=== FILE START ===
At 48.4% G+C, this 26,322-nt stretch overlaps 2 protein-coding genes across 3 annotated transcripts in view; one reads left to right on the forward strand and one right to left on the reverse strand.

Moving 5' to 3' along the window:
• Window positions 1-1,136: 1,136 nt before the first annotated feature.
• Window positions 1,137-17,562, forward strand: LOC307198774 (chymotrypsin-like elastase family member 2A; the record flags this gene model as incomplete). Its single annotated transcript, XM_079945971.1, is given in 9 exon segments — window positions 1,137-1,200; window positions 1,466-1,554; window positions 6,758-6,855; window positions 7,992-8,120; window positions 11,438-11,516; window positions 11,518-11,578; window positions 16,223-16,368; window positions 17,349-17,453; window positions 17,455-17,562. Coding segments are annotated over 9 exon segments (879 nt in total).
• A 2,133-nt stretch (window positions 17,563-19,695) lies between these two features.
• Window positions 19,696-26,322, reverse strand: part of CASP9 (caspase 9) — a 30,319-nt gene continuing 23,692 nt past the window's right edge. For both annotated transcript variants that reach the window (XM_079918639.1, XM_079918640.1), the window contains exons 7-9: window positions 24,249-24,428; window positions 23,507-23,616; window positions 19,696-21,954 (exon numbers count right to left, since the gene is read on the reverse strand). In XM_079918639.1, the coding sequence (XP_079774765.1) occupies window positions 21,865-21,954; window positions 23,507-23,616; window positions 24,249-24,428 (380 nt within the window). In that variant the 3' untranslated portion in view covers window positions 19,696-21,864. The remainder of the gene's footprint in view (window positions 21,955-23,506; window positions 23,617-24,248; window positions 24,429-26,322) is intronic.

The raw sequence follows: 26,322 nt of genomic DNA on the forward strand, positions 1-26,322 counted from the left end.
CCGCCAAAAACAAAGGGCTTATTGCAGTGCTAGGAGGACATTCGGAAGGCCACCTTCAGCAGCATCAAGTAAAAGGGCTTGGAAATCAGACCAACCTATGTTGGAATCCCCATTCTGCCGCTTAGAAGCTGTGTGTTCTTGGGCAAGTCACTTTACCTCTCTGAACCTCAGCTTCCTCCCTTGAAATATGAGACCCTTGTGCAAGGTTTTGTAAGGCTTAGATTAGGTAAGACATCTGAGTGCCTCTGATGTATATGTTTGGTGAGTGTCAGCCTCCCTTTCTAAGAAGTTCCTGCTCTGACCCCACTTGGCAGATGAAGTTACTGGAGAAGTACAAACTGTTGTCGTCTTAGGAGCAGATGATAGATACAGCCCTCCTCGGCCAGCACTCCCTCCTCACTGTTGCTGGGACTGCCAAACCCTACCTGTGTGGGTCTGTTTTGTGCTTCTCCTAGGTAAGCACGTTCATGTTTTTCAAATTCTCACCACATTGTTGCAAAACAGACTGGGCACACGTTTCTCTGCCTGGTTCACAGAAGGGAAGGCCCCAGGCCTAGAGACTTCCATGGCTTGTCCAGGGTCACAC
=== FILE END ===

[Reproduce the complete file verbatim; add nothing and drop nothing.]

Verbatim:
At 48.4% G+C, this 26,322-nt stretch overlaps 2 protein-coding genes across 3 annotated transcripts in view; one reads left to right on the forward strand and one right to left on the reverse strand.

Moving 5' to 3' along the window:
• Window positions 1-1,136: 1,136 nt before the first annotated feature.
• Window positions 1,137-17,562, forward strand: LOC307198774 (chymotrypsin-like elastase family member 2A; the record flags this gene model as incomplete). Its single annotated transcript, XM_079945971.1, is given in 9 exon segments — window positions 1,137-1,200; window positions 1,466-1,554; window positions 6,758-6,855; window positions 7,992-8,120; window positions 11,438-11,516; window positions 11,518-11,578; window positions 16,223-16,368; window positions 17,349-17,453; window positions 17,455-17,562. Coding segments are annotated over 9 exon segments (879 nt in total).
• A 2,133-nt stretch (window positions 17,563-19,695) lies between these two features.
• Window positions 19,696-26,322, reverse strand: part of CASP9 (caspase 9) — a 30,319-nt gene continuing 23,692 nt past the window's right edge. For both annotated transcript variants that reach the window (XM_079918639.1, XM_079918640.1), the window contains exons 7-9: window positions 24,249-24,428; window positions 23,507-23,616; window positions 19,696-21,954 (exon numbers count right to left, since the gene is read on the reverse strand). In XM_079918639.1, the coding sequence (XP_079774765.1) occupies window positions 21,865-21,954; window positions 23,507-23,616; window positions 24,249-24,428 (380 nt within the window). In that variant the 3' untranslated portion in view covers window positions 19,696-21,864. The remainder of the gene's footprint in view (window positions 21,955-23,506; window positions 23,617-24,248; window positions 24,429-26,322) is intronic.

The raw sequence follows: 26,322 nt of genomic DNA on the forward strand, positions 1-26,322 counted from the left end.
CCGCCAAAAACAAAGGGCTTATTGCAGTGCTAGGAGGACATTCGGAAGGCCACCTTCAGCAGCATCAAGTAAAAGGGCTTGGAAATCAGACCAACCTATGTTGGAATCCCCATTCTGCCGCTTAGAAGCTGTGTGTTCTTGGGCAAGTCACTTTACCTCTCTGAACCTCAGCTTCCTCCCTTGAAATATGAGACCCTTGTGCAAGGTTTTGTAAGGCTTAGATTAGGTAAGACATCTGAGTGCCTCTGATGTATATGTTTGGTGAGTGTCAGCCTCCCTTTCTAAGAAGTTCCTGCTCTGACCCCACTTGGCAGATGAAGTTACTGGAGAAGTACAAACTGTTGTCGTCTTAGGAGCAGATGATAGATACAGCCCTCCTCGGCCAGCACTCCCTCCTCACTGTTGCTGGGACTGCCAAACCCTACCTGTGTGGGTCTGTTTTGTGCTTCTCCTAGGTAAGCACGTTCATGTTTTTCAAATTCTCACCACATTGTTGCAAAACAGACTGGGCACACGTTTCTCTGCCTGGTTCACAGAAGGGAAGGCCCCAGGCCTAGAGACTTCCATGGCTTGTCCAGGGTCACAC